Brooklyn milk traffickers deal “raw”

Here’s an excerpt from a recent post on the Gothamist blog:

Hannah Springer and her son Oliver Corvera drink raw milk — meaning it’s not pasteurized or homogenized. As such, it’s also very much underground. Photo Bess Alder/The Brooklyn Paper

“Swearing that a drink of raw milk beats a trip to the doctor, a Brooklyn woman has gotten in with an underground network that traffics the unhomogenized, unpasteurized product.

According to the Brooklyn Paper, Hannah Springer and her fellow milk smugglers meet at secret “drop-off” points around the city, to collect bottles driven down from farms in Pennsylvania.

Like many converts, Springer had her first taste after reading The Omnivore’s Dilemma, and now she’s addicted. “I no longer have to take thyroid meds, which every doctor said I would be on for the rest of my life,” said the mom, who feeds two glasses of the stuff to her 18-month old son daily. But if its curative properties are what she says, why does the FDA call it “inherently dangerous”?

“[Raw milk] should not be consumed by anyone at any time for any purpose,” said Michael Herndon, a spokesman for the FDA, explaining that “it may contain many pathogens … that may be especially problematic for infants, young children, the elderly.”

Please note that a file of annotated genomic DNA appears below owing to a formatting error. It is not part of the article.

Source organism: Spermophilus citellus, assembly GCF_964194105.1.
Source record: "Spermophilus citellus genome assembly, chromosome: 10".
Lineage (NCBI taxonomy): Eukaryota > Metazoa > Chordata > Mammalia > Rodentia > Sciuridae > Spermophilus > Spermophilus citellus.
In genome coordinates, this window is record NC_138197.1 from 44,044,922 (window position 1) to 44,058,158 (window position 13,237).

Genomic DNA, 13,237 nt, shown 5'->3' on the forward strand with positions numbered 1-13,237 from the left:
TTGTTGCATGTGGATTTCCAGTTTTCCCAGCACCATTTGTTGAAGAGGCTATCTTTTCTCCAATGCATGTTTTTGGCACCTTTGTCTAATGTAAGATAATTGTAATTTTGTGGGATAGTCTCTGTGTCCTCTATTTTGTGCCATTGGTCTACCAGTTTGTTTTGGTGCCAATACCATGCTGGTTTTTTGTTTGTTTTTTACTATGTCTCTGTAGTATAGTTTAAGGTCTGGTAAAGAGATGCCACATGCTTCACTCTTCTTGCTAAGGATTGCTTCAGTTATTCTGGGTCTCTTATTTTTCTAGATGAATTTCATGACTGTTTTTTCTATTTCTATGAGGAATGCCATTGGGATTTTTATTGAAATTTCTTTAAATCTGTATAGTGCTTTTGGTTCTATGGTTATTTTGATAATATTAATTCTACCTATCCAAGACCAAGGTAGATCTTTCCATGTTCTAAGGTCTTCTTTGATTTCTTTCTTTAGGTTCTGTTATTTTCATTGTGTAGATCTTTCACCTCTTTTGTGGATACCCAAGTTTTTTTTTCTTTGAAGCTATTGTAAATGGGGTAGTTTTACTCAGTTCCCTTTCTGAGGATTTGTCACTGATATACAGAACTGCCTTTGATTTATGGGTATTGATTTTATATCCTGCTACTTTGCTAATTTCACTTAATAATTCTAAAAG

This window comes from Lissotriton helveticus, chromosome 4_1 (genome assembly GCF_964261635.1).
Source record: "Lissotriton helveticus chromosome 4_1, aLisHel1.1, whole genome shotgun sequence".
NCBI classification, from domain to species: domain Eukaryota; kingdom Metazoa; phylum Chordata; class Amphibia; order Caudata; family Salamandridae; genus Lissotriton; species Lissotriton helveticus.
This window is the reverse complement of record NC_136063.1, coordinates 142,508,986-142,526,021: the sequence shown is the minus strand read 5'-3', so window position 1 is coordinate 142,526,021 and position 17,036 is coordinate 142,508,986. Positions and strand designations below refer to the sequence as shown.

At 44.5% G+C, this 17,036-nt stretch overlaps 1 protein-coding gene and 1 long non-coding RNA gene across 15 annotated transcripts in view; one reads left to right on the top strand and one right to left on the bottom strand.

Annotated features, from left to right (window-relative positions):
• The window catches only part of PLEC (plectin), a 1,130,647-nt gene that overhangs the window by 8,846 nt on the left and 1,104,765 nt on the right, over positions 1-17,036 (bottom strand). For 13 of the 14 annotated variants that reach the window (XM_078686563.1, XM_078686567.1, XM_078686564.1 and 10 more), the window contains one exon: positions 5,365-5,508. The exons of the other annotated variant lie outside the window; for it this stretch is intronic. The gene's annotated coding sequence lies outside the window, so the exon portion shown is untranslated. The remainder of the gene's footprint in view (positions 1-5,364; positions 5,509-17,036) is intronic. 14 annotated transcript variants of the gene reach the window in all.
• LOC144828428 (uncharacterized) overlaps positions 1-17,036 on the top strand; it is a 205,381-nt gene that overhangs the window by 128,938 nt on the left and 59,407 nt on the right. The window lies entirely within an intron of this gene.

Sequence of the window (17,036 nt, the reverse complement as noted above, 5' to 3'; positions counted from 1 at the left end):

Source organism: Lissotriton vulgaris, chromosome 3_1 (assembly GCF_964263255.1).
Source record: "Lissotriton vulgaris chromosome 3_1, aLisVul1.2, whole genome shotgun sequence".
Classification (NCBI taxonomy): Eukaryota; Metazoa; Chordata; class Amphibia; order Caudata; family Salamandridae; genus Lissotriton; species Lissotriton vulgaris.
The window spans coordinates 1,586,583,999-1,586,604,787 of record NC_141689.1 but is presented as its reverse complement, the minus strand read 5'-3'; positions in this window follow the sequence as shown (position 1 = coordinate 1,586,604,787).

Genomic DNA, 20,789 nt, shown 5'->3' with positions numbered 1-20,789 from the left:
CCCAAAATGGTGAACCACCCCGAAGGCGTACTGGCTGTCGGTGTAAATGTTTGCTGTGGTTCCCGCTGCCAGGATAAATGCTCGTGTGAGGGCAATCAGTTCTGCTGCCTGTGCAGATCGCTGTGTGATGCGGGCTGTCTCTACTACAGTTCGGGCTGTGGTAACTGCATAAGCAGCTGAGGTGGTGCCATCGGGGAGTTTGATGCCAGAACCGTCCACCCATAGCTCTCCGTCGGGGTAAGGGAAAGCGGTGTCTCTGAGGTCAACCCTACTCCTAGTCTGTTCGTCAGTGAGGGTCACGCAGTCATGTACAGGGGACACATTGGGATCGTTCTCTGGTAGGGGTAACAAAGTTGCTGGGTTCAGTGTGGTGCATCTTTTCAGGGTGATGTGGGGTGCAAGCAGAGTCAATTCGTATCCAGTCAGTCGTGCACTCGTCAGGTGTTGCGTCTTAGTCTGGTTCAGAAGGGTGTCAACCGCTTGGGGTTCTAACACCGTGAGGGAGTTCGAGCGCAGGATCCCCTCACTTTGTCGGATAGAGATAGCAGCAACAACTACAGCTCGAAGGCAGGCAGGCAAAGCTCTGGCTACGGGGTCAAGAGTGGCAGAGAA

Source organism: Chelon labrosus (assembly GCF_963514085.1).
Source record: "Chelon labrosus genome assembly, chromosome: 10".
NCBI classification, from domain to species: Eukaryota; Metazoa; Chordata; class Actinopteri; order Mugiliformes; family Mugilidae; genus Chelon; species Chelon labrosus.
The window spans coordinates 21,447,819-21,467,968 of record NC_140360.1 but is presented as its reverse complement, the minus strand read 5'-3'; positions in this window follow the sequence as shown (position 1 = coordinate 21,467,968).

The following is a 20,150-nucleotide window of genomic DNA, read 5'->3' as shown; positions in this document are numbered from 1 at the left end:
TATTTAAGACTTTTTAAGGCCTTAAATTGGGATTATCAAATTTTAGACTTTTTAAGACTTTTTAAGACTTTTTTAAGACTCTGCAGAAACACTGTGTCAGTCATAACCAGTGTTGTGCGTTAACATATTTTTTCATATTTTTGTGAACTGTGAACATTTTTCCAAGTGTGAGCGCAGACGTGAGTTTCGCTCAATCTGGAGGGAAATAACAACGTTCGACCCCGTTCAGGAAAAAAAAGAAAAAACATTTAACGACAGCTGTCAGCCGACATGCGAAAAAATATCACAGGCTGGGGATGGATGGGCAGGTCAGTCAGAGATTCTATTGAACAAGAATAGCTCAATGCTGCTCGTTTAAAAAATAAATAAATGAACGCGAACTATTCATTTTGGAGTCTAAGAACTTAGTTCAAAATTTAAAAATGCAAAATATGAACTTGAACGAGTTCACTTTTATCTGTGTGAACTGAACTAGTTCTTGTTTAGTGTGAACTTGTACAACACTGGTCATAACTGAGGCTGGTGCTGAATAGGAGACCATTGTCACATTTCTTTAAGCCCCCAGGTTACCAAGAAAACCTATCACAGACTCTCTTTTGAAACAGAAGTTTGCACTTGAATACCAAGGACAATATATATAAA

As far back as 1987 the FDA has prohibited the shipment of raw milk across state lines, and the controversy over raw milk has raged. One organization, the Weston A. Price foundation—whose “Real Milk” campaign claims milk becomes less healthy through pasteurization—pointed Springer to her current “club” where she now acts as a membership director, excluding those who seek to “tear the group apart from the inside.”…”

Read the whole thing on The Gothamist.


Filed under News

4 responses to “Brooklyn milk traffickers deal “raw”

  1. Milkmen USA

    We can see some very good information and events these days regarding raw milk and the consumers awareness of the possibilities, the potential. The farmers and their associated businesses are also seeing the benefits. some farmers have figured out that they can make more money if they do not homogenize the milk. Let the cream come to the top. Sell the milk in glass bottles. Low temperature pasteurize the milk. and sell it as “Cream-line” milk. In New York Metro, these farmers are getting $1.50 – $1.80 per quart. Why or how? Ask the Milkmen. Ask yourselves.

    Conventional milk or milk processed by large plants have been rolling out the milk and dairy for more than 65 years or so in North America. The standards are kept, facilities and bottling machinery are clean and standards are followed. The pasteurized milk, almost any milk is safe after bottled or containerized. These organized farmers or processors and distributing companies are well organized, well “oiled machines.” There is little chance that they get into trouble with germs, bacteria, or human illness as a result of their operations. They also have underwriters, insurance companies, big business, government, lobbyists, and more behind them.

    Imagine what it can do for raw milk and most other raw food products if the same standards are met, good regulations are in place and the machinery and procedures and processes in the chain of events from the cow to bottle are standardized and pass with flying colors as does most or all conventional milk does today.